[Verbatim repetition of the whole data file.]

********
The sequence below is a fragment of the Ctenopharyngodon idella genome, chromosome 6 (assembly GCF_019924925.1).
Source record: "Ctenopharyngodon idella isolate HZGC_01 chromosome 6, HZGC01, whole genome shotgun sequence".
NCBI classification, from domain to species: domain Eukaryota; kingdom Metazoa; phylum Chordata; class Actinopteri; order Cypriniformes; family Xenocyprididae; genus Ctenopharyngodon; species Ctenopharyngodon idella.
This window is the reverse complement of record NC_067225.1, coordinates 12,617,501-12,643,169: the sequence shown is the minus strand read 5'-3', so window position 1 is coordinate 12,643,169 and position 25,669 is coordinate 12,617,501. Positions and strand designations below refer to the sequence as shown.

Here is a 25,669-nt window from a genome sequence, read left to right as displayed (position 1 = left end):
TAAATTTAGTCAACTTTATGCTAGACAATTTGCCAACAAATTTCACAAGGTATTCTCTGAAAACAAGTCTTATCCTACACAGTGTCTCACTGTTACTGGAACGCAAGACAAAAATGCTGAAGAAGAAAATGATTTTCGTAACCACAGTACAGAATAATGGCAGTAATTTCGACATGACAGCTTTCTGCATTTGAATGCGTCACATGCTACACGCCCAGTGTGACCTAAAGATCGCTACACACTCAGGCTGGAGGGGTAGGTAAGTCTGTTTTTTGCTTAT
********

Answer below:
The sequence below is a fragment of the Ctenopharyngodon idella genome, chromosome 6 (assembly GCF_019924925.1).
Source record: "Ctenopharyngodon idella isolate HZGC_01 chromosome 6, HZGC01, whole genome shotgun sequence".
NCBI classification, from domain to species: domain Eukaryota; kingdom Metazoa; phylum Chordata; class Actinopteri; order Cypriniformes; family Xenocyprididae; genus Ctenopharyngodon; species Ctenopharyngodon idella.
This window is the reverse complement of record NC_067225.1, coordinates 12,617,501-12,643,169: the sequence shown is the minus strand read 5'-3', so window position 1 is coordinate 12,643,169 and position 25,669 is coordinate 12,617,501. Positions and strand designations below refer to the sequence as shown.

Here is a 25,669-nt window from a genome sequence, read left to right as displayed (position 1 = left end):
TAAATTTAGTCAACTTTATGCTAGACAATTTGCCAACAAATTTCACAAGGTATTCTCTGAAAACAAGTCTTATCCTACACAGTGTCTCACTGTTACTGGAACGCAAGACAAAAATGCTGAAGAAGAAAATGATTTTCGTAACCACAGTACAGAATAATGGCAGTAATTTCGACATGACAGCTTTCTGCATTTGAATGCGTCACATGCTACACGCCCAGTGTGACCTAAAGATCGCTACACACTCAGGCTGGAGGGGTAGGTAAGTCTGTTTTTTGCTTAT